Two things pain can do for you: sharpen you up or dull you down. It never does anything for your mood. He'd been in pain for over a week, and the crystal clarity he'd run on was dulling down to shards of scoured glass. He'd been running on adrenaline, when he needed blood. That had to change -- soon -- if he was going to survive. Blood was survival.
If he survived long enough out here, once he was free he could start thinking about revenge. He yearned to think about what he'd do to those who'd imprisoned him -- but letting those thoughts surface could easily lead to hallucinations, a sure way to get himself caught again.
"Not going to happen," he growled, the sound a rumble of thunder in the desert night. The name of the game was survival, and survival meant paring himself down to pure animal instinct.
That was the only order of business.
He crouched on the ground, where scorpions scurried to get out of his way, rested his hands on the thick base of a saguaro cactus, and concentrated on finding blood. Animal blood wouldn't do; it had to be human. Preferably female.
He could hear the soft breathing of doves nesting in the cactus. Bats fluttered and flitted overhead, and he could hear their sonar squeaks piercing the air. Hearts beat all around him, so many small living things going about their nocturnal business. He was surrounded by life, but had never been so alone.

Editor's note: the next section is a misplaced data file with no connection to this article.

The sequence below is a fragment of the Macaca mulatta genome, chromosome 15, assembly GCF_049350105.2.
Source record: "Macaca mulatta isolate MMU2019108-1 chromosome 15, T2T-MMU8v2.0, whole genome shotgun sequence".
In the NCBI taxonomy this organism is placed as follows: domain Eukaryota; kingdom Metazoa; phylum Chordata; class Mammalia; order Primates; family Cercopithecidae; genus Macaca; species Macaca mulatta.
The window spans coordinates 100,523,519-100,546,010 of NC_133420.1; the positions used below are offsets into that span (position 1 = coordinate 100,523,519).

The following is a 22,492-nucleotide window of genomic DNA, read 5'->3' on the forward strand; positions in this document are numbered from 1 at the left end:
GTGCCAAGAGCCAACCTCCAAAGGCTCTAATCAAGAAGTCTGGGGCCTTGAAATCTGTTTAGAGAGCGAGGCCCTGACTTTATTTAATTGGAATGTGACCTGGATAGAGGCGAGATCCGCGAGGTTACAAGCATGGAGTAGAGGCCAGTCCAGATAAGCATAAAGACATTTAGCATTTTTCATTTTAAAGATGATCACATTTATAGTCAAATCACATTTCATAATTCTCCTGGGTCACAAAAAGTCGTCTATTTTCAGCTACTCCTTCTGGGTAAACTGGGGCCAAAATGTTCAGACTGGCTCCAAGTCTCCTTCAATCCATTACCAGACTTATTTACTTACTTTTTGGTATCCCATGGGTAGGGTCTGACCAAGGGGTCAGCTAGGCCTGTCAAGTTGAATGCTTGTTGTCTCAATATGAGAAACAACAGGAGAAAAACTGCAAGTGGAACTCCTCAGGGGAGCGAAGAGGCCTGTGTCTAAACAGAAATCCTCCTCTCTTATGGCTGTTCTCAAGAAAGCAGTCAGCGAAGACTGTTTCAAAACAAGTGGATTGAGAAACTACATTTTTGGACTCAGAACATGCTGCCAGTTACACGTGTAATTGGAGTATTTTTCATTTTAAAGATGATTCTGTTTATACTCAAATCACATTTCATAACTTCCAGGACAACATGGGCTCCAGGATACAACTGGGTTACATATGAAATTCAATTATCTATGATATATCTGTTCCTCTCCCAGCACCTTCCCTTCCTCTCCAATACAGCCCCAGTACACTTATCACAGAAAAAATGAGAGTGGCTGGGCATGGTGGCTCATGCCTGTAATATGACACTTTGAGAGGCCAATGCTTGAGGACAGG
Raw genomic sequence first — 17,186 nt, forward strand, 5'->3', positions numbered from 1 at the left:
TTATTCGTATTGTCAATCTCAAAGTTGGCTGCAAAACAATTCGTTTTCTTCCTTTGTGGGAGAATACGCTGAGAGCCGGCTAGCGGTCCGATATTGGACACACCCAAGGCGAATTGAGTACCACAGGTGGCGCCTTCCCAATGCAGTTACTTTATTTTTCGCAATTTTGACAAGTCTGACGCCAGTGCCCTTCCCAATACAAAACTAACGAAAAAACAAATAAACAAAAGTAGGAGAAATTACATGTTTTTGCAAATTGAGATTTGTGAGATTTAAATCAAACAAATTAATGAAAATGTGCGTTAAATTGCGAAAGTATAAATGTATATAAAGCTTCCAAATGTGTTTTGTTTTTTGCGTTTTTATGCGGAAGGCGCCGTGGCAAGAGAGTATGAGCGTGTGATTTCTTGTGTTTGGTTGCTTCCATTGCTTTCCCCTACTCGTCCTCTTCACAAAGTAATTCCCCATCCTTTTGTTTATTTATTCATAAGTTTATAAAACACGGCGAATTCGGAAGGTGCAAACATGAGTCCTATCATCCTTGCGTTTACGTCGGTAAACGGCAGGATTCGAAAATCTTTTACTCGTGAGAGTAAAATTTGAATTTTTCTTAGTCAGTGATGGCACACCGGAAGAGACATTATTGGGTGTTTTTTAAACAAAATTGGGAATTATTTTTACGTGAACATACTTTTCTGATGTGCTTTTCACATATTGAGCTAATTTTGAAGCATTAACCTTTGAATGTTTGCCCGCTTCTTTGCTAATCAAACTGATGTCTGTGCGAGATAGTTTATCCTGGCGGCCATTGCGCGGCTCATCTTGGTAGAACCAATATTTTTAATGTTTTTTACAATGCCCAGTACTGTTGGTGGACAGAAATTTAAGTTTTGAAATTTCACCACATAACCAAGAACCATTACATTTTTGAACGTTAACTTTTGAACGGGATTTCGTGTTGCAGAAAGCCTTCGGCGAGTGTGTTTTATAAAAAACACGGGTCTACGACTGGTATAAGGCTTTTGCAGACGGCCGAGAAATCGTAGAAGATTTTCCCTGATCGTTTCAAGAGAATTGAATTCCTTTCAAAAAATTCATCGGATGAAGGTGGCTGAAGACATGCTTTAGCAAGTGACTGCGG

He blocked out everything else and searched for the one heartbeat that had to be out there. Had to be waiting for him. When the need was the greatest, that was when you found The One. Wasn't that how the old myth went?
Eventually his head came up, then turned, nostrils flaring.
"Son of a bitch," he muttered.
A slow smile creased his pain-ravaged features. He rose, gave a quick look up at the full moon, and whispered an ancient word of thanks.
Then he turned south and ran, spending all his remaining energy in a burst of desperate speed.
The stars were huge overhead, and the moon rode high in the sky. Stevie Nicks's voice was in her ears, singing about sorcerers and sapphires. Maybe she should have been enjoying the deep silence of the desert night, but she preferred the music coming through the headphones of her Discman as she lay on a sleeping bag outside her tent and drank in the vast emptiness.
She'd always liked being alone, but since the plane crash she craved privacy more than ever. She'd been called brave and heroic, and she hated that. She'd been the pilot, and she survived -- which seemed so wrong to her. The admiration made her cringe; so did the sympathy. She hoped the solitude would be healing.
She'd always absorbed other people's emotions too easily, and it was worse now, since her head injury when the plane hit the ground. The physical wound had closed, but her mind was still open. Things poured into it, thoughts and emotions, things that had nothing to do with her. She used to be able to control it most of the time. "Empath," a witchy friend had called her once, a Sensitive.
Once it had been kind of fun to have this psychic ability; now it made her a fugitive. Now the need to be alone was the reason she'd camped out in the national forest south of Tucson. Here, she had some peace from the joys and pains and hungers that didn't belong to her.
Right now she concentrated on the music to get away from the pain that did belong to her. Four people had died in the plane crash. Four others had lived besides her, but lives saved didn't make up for the guilt of lives lost. No one called it pilot error; it had been a freak storm. Wind shear. Lightning. An act of God. But she should have...